But Peter's story is complicated. He was certainly not an infallible man, riding around in a bullet-proof vehicle, wearing fancy red shoes, and writing theological treatises. He was Rock. And he lived into his new name. For something that does nothing, rocks are a lot of things. And Peter represents those rock things well in Matthew's Gospel. Like a rock, he was fairly dense; he often failed to get it. Even though he was in Jesus' inner circle, he often failed to understand what Jesus was really about. He's that guy who asks the question with the obvious answer, right as the teacher is about to move on – asking Jesus to explain parables and sayings that Jesus was sure he would understand the first time. And like a rock, he was difficult to move, stubborn. He denied Jesus three times on the night of Jesus' arrest – even though everyone in the courtyard seemed to know he was with Jesus. That’s stubborn. And, you might remember our Gospel story from a couple of weeks ago, like a rock, Peter sank in the water.
So, clearly, Peter was not perfect. And yet, Jesus chose to make him the Rock upon which the Church was built. Jesus gave him a new name, a new destiny.
Yet it is worth asking: what gives Jesus the right to strip Peter of his old name and give to him a new one? Now, the obvious answer is: he's Jesus, God from God, Light from Light, true God from true God, he can do whatever he wants. Maybe, but I don't think that's it. I think Peter gave Jesus permission to change his name, his identity, his life the moment Peter acknowledged Jesus' identity.
Before Jesus made Peter the Rock, Simon Peter made this confession: “You are the Messiah, the Son of the Living God.” He didn't say much, but he said a lot. The word “Messiah” means “anointed.” In ancient Israel oil was poured over the head of the new King; he was the anointed, the messiah. But for Simon Peter, Jesus was more than just an earthly King; he was the Son of the Living God. In the city of the most powerful Emperor in the world, in the shadows of the pagan temples that surrounded them in Caesarea Philippi, Peter goes all the way with Jesus: my Lord and my God. That one short statement changed Peter's life, impacted the future of the Church, and changed the world. Peter offered Jesus his life.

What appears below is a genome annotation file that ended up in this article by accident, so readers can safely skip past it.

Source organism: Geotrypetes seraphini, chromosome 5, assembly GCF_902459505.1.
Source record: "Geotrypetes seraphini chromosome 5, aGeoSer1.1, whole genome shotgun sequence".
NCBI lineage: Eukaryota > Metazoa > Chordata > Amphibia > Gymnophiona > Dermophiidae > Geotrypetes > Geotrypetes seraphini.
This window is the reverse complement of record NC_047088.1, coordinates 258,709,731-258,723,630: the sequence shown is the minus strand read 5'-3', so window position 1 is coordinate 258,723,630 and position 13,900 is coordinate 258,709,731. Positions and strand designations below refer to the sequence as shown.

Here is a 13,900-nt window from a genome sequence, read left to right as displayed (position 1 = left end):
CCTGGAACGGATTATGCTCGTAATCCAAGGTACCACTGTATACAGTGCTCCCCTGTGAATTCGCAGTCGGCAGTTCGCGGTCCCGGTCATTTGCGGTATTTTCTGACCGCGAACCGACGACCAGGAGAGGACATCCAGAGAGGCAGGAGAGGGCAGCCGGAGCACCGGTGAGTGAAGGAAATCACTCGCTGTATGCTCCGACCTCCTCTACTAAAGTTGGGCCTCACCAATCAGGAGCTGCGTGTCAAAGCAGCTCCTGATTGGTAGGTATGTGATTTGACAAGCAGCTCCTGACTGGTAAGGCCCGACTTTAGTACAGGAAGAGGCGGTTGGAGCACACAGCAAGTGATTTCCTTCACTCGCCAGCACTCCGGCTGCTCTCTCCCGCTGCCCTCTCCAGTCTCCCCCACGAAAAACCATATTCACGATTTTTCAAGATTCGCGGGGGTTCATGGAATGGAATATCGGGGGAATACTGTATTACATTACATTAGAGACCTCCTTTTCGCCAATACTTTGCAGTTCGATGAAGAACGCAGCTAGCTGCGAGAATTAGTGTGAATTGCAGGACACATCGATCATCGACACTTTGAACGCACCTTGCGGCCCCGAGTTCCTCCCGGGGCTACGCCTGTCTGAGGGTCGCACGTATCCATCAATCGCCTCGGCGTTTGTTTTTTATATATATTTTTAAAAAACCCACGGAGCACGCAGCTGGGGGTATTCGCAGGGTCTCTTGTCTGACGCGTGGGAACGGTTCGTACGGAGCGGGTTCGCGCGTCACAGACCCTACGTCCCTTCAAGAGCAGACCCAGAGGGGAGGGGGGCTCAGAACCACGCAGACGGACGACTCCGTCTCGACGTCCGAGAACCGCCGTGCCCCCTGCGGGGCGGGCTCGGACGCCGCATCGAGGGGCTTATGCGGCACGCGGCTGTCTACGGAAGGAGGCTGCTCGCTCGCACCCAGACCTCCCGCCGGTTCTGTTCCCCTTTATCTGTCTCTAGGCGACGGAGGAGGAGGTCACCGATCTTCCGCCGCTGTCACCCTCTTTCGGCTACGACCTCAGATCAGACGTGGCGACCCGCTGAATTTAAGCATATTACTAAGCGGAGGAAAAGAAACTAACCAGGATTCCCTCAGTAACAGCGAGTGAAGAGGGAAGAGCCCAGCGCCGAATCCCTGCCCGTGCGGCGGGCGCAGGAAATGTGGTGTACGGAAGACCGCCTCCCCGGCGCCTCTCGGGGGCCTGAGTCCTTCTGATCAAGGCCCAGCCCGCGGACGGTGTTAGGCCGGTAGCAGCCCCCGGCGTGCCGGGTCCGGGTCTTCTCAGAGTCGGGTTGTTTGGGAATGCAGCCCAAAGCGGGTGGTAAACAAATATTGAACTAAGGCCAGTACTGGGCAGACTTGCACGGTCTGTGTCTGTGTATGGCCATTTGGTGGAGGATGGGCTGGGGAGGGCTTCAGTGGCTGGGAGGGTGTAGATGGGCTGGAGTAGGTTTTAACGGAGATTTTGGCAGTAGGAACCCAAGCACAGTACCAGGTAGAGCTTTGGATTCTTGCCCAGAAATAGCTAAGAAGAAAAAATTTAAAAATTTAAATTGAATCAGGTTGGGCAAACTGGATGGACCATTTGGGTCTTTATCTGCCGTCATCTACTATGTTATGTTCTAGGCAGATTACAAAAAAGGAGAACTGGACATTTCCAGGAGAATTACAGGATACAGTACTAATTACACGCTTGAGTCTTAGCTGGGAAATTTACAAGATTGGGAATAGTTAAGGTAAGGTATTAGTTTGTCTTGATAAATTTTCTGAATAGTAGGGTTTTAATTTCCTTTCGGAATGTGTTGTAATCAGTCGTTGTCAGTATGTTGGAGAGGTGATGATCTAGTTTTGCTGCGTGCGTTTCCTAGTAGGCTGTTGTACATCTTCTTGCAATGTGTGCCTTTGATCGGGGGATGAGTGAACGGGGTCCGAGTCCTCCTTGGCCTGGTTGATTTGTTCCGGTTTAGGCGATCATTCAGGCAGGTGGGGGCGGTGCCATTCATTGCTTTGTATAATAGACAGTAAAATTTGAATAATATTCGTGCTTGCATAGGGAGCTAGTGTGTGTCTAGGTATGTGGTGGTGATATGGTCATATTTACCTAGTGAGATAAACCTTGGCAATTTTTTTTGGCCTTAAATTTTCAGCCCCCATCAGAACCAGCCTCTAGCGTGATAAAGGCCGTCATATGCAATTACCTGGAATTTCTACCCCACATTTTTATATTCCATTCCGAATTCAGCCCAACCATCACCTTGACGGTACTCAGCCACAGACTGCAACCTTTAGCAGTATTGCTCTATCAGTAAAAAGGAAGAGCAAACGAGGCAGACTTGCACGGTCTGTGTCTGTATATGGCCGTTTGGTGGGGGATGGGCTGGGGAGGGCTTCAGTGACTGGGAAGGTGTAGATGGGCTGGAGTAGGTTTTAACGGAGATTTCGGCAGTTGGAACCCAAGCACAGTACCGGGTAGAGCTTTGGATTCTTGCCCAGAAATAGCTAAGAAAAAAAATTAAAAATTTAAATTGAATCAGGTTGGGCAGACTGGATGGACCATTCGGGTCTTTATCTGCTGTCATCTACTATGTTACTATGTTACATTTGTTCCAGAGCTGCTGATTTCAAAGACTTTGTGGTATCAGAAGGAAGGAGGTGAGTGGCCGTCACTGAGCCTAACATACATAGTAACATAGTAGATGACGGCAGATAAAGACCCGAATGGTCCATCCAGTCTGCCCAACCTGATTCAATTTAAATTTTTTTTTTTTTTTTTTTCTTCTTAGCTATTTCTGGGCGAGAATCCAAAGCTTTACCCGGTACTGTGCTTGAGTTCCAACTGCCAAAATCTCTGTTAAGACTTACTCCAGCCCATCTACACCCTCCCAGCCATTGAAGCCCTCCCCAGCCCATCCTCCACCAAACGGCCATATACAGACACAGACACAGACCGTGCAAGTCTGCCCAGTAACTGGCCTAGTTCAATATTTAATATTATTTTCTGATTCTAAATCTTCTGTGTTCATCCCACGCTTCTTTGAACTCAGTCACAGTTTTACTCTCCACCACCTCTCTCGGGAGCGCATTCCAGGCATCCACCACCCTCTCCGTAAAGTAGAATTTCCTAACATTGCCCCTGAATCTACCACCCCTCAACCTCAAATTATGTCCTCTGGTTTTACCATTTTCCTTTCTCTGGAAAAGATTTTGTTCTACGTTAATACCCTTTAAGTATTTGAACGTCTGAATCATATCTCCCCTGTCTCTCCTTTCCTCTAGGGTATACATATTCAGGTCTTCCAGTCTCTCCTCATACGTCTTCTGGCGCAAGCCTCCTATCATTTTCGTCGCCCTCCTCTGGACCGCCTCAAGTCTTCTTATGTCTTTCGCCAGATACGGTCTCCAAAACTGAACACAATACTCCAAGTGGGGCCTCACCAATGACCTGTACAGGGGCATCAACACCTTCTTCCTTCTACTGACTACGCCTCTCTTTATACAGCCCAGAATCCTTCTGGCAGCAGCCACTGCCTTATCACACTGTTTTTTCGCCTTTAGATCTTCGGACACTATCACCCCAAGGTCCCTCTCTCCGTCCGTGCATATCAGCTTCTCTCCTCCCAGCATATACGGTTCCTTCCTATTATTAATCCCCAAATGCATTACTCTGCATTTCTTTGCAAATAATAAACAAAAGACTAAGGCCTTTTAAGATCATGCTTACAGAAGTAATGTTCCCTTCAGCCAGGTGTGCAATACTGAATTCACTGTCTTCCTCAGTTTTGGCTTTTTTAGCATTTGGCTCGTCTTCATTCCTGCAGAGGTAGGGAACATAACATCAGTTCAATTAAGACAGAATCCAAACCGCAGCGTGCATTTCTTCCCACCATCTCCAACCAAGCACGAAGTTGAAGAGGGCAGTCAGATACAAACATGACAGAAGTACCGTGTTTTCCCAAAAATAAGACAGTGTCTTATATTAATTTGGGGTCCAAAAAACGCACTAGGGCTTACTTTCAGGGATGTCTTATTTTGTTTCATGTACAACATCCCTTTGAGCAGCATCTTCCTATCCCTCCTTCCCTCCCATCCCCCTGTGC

And Jesus changes his life. Before Peter met Jesus his name was Simon. Simon is not a bad name. There is nothing wrong with it. But it no longer represented who Simon would be. His former name meant “he has heard.” But no longer is Peter a passive hearer. Jesus makes him the leader, the one who carries on the Kingdom work, the Rock upon which the Church is built – forever and ever. In Christ, he was so much more than just someone who heard something. He is Rock.
He was forever changed by Jesus: a new name, a new identity, a new destiny. And it all happened the moment Peter went from being a guy who heard some good things about Jesus to being a man who accepted Jesus as Lord. It is easy to like Jesus, to spend time with Jesus, to listen to Jesus’ words. But it is not easy to give Jesus your life. Peter took that step.
The story of the Church is long and complex. It is the story of people – flawed human beings going about their work in the name of Jesus, flawed human beings standing on the shoulders of other flawed human beings standing on the shoulders of Peter – himself flawed. But, you see, the Church is not defined by our flaws; we are defined by our Lord. And Jesus is not looking for perfect people. Jesus built the Church on an imperfect Rock, an imperfect Peter. Jesus is not looking for perfect people; he is just waiting for you to give him your life.